Total target crashes [crashes during nonpeak periods that are materially affected by camera enforcement] were reduced by an estimated 44 to 54 percent, injury crashes by 28 to 48 percent, and property damage only crashes by 46 to 56 percent during the nine month program period.
(The program was temporarily suspended, then reactivated; future evaluations may elaborate on the results.) Since analyses found low speeding detection rates during peak travel times, the target crashes (speeding-related crashes) were considered to be those that occurred during non-peak flow periods (weekends, holidays, and non-peak weekdays hours).
“Speed cameras have been used in 12 States and the District of Columbia ([IIHS, 2010a]), but not all of these programs may be active at present” (UNC Highway Safety Research Center, 2011, p.
3-12) because local jurisdictions generally contract private firms for the operation of these systems and contract durations vary.
Support appears highest in jurisdictions that have implemented red-light or speed cameras. Australian researchers discussed how Australia and the United Kingdom have dealt with the opponents of and controversies associated with speed cameras and expanded programs at the same time ([Delaney, Diamantopoulou, and Cameron, 2003]; [Delaney, Ward, et al., 2005]). 3-14) Where cases have been brought, state courts have “consistently supported the constitutionality of automated enforcement” (UNC Highway Safety Research Center, 2011, p. Covert, mobile speed camera enforcement programs may provide a more generalized deterrent effect and may have the added benefit that drivers are less likely to know precisely when and where cameras are operating.
However, efforts to institute automated enforcement often are opposed by people who believe that speed or red-light cameras intrude on individual privacy or are an inappropriate extension of law enforcement authority. Drivers may therefore be less likely to adapt to speed cameras by taking alternate routes or speeding up after passing cameras, but data are lacking to confirm this idea ([L. Public acceptance [of speed cameras] may be somewhat harder to gain with more covert forms of enforcement ([FHWA and NHTSA, 2008]).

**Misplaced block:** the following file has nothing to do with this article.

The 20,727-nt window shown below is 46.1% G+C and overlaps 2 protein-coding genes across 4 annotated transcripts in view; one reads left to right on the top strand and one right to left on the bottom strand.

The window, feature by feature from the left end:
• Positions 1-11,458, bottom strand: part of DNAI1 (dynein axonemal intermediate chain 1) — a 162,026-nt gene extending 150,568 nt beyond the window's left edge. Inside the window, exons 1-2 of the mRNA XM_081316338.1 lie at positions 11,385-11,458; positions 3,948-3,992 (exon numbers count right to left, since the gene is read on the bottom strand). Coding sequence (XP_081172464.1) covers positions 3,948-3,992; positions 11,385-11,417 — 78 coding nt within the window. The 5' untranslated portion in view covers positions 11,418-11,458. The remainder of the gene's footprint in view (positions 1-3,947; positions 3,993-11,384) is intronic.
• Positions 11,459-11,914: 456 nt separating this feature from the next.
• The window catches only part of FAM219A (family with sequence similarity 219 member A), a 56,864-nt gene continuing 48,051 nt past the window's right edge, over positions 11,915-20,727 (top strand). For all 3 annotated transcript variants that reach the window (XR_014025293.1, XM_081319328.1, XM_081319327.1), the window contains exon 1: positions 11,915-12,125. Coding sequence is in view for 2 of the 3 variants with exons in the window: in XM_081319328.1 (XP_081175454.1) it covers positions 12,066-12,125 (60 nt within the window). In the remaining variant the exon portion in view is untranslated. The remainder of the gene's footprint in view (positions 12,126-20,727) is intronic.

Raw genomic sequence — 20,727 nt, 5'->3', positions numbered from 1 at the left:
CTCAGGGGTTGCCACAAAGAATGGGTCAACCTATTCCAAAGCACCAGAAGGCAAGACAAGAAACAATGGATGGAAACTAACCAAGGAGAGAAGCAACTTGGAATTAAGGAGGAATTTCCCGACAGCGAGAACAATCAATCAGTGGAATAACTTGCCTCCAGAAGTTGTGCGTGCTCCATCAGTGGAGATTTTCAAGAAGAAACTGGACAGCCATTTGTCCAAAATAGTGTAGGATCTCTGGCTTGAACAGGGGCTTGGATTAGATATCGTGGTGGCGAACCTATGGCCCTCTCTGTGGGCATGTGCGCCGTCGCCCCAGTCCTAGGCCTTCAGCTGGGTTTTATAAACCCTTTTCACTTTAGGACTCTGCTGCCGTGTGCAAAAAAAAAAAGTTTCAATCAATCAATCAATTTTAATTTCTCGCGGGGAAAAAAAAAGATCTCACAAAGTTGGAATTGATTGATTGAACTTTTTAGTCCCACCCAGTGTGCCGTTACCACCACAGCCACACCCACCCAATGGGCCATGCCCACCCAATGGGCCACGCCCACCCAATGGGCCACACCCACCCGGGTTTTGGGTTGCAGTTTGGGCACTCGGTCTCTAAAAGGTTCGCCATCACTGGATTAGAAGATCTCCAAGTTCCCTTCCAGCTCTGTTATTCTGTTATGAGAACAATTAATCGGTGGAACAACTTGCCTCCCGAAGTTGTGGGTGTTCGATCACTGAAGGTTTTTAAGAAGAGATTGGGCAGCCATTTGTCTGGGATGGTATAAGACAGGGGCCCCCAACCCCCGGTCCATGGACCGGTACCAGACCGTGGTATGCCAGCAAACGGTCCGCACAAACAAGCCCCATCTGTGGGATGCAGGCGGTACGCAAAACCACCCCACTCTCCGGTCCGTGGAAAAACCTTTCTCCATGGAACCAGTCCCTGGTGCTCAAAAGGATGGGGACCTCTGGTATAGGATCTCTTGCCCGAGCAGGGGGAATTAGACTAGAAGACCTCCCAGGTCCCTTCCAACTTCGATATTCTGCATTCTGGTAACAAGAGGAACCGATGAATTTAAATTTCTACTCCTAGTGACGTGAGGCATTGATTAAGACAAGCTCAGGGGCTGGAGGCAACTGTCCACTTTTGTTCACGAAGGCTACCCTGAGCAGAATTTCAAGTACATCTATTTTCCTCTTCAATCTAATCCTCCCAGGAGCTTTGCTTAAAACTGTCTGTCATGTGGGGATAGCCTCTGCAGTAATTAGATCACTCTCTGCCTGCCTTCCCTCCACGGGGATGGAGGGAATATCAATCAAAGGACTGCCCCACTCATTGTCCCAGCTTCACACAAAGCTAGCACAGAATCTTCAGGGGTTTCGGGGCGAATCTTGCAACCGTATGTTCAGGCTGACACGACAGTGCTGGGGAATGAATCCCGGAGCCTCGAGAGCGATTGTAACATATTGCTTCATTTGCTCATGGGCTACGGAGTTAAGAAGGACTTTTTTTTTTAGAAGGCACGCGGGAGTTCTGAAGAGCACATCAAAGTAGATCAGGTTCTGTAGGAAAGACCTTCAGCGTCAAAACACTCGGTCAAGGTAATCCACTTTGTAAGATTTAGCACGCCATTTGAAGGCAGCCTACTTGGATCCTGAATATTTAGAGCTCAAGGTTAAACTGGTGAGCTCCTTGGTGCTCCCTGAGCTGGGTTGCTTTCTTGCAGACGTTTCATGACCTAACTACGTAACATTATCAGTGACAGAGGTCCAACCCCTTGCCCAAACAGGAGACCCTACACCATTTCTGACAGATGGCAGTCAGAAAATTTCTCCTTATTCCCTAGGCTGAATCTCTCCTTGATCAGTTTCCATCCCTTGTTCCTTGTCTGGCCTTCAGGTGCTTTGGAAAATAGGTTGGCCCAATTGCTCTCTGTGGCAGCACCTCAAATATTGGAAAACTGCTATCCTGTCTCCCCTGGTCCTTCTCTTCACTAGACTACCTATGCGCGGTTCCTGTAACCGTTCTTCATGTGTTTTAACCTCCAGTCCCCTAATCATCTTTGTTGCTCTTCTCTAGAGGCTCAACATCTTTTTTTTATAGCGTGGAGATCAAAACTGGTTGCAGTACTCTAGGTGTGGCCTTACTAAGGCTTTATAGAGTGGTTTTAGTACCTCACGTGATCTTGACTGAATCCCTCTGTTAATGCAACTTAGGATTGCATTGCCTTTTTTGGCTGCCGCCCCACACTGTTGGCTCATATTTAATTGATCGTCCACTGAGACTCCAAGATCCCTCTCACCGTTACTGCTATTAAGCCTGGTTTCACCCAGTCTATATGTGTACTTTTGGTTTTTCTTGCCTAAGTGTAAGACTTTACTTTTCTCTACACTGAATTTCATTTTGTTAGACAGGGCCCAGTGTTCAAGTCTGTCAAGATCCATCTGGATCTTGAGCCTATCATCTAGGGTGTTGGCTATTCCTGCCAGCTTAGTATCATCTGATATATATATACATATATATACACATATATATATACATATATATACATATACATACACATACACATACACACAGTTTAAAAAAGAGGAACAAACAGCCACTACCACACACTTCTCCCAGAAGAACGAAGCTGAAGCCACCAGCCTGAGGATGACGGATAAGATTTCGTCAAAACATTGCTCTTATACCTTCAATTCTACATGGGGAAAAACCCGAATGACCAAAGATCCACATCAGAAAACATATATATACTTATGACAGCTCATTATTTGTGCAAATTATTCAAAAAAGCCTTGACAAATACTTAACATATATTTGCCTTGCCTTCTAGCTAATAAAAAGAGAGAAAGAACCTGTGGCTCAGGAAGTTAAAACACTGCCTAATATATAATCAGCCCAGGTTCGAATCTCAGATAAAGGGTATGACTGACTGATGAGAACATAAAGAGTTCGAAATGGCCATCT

“Information on States’ laws authorizing or restricting use of automated enforcement is provided by the GHSA ([2014c]) and by IIHS ([2014b])” (UNC Highway Safety Research Center, 2011, p. The best-controlled studies suggest injury crash reductions are likely to be in the range of 20 to 25 percent at conspicuous, fixed camera sites. (2009) study examined effects of a fixed camera enforcement program applied to a 6.5-mile urban freeway section through Scottsdale, Arizona.
Collision outcomes include the number or rate of crashes stratified by severity (property damage only, injury, or fatality).
Crash and injury outcomes were not evaluated in these studies. 3-13) A 2010 update to a 2006 Cochrane systematic review on the effectiveness of speed cameras included an additional nine high-quality studies and maintained the qualitative results from the previous review (C.
Wilson, Willis, Hendrikz, Le Brocque, and Bellamy, 2010).
For example, the Arizona Department of Public Safety allowed a two-year freeway speed-camera program contract to expire in 2010 (city cameras continue to remain in effect).
A compilation of industry listings shows that 92 local governments and authorities had active automated speed cameras as of September 2011, but exact numbers are difficult to obtain because of the lack of federal regulatory oversight (Madsen and Baxandall, 2011).